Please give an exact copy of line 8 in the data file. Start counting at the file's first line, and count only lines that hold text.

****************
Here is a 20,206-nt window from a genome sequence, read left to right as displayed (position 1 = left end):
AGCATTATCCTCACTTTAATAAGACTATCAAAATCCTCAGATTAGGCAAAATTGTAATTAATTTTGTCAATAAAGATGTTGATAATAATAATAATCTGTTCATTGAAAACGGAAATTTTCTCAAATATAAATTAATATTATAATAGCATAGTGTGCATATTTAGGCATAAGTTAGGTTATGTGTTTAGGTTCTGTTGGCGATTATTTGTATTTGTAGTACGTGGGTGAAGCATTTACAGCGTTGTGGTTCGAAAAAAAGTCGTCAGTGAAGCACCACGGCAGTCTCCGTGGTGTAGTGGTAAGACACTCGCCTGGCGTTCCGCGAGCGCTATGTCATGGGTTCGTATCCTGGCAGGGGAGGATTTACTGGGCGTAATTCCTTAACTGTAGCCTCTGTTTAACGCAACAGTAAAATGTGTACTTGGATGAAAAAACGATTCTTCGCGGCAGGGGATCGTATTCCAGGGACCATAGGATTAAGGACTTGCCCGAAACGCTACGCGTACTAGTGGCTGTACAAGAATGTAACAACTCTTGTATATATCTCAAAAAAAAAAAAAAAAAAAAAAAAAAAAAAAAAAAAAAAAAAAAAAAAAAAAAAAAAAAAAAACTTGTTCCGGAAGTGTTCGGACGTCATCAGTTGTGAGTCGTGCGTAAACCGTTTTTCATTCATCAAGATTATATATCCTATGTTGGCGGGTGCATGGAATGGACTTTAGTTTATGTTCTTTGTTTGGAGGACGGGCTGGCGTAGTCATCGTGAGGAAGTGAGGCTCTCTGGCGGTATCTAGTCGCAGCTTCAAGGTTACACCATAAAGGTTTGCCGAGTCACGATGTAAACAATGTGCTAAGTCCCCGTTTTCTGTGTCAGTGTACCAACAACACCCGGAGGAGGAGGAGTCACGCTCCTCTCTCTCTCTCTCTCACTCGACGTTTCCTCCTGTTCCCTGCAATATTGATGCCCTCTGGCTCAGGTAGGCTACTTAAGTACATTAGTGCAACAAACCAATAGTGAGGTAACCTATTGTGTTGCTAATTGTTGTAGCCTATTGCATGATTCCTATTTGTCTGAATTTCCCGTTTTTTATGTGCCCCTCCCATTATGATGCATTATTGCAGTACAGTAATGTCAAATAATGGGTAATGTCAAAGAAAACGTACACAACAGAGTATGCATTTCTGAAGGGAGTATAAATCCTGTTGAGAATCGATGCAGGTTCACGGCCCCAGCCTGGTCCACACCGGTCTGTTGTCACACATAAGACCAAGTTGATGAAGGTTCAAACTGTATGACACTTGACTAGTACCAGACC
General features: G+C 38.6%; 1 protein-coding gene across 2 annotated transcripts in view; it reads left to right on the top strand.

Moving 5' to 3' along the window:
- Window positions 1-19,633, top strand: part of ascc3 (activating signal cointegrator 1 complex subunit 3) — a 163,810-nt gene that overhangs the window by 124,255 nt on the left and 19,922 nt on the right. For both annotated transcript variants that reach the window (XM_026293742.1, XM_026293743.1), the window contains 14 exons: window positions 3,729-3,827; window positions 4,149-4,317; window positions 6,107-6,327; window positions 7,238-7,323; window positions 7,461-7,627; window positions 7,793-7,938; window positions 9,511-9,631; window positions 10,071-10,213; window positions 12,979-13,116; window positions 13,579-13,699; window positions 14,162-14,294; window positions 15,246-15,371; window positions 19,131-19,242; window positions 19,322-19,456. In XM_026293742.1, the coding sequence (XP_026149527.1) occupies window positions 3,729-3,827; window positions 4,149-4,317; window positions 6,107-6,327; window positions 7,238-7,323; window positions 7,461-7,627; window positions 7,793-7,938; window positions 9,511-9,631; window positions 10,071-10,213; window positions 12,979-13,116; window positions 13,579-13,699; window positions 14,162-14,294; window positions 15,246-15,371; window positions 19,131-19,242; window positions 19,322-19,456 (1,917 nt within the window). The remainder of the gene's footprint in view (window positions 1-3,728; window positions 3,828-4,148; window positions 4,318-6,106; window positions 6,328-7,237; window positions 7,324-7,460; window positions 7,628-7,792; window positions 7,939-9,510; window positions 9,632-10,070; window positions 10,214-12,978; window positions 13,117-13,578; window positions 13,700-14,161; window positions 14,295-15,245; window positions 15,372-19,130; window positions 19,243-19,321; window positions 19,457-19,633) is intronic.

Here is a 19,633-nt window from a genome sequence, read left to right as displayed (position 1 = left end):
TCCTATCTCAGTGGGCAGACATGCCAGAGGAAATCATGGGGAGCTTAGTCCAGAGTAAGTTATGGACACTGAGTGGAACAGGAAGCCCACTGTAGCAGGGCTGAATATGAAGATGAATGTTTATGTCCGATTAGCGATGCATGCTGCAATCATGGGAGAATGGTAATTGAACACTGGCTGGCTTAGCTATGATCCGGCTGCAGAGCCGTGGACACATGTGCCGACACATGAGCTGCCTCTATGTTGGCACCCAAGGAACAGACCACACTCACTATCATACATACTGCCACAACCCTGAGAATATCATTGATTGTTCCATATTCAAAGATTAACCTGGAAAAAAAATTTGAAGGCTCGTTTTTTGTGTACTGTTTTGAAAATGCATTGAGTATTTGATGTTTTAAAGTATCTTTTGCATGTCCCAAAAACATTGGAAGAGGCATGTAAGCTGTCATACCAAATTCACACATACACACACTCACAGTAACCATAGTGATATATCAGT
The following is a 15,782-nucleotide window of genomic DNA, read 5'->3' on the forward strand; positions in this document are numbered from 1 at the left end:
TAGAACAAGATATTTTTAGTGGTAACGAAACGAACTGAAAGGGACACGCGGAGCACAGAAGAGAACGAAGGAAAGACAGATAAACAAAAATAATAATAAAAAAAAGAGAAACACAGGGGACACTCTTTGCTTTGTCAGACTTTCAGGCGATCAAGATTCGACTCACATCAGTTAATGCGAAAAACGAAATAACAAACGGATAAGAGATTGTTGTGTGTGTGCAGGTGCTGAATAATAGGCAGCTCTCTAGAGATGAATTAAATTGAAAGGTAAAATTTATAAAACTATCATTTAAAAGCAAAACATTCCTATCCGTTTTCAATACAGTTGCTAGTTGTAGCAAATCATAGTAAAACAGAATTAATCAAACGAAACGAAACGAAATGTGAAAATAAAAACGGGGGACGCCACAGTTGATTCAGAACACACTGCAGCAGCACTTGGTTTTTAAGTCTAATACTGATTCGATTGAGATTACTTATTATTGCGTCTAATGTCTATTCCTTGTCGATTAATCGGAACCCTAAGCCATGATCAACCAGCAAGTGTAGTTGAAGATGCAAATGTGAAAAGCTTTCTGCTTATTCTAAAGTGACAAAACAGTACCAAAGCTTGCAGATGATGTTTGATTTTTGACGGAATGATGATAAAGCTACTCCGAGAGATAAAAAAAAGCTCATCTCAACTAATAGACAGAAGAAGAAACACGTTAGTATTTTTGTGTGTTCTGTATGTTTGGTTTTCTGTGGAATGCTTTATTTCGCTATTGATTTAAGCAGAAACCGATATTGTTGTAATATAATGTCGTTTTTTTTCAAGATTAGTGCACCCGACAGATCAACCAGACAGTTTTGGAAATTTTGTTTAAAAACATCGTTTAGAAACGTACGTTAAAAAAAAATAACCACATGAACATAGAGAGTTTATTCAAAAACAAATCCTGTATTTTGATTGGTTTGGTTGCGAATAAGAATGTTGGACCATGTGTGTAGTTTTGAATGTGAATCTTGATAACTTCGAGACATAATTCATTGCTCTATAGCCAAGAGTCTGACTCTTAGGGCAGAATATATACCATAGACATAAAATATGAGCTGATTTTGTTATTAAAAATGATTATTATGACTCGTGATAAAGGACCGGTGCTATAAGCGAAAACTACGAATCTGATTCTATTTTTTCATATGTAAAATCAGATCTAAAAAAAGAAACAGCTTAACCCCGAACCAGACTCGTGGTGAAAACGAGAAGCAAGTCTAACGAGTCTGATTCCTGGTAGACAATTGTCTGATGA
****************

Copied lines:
The following is a 15,782-nucleotide window of genomic DNA, read 5'->3' on the forward strand; positions in this document are numbered from 1 at the left end: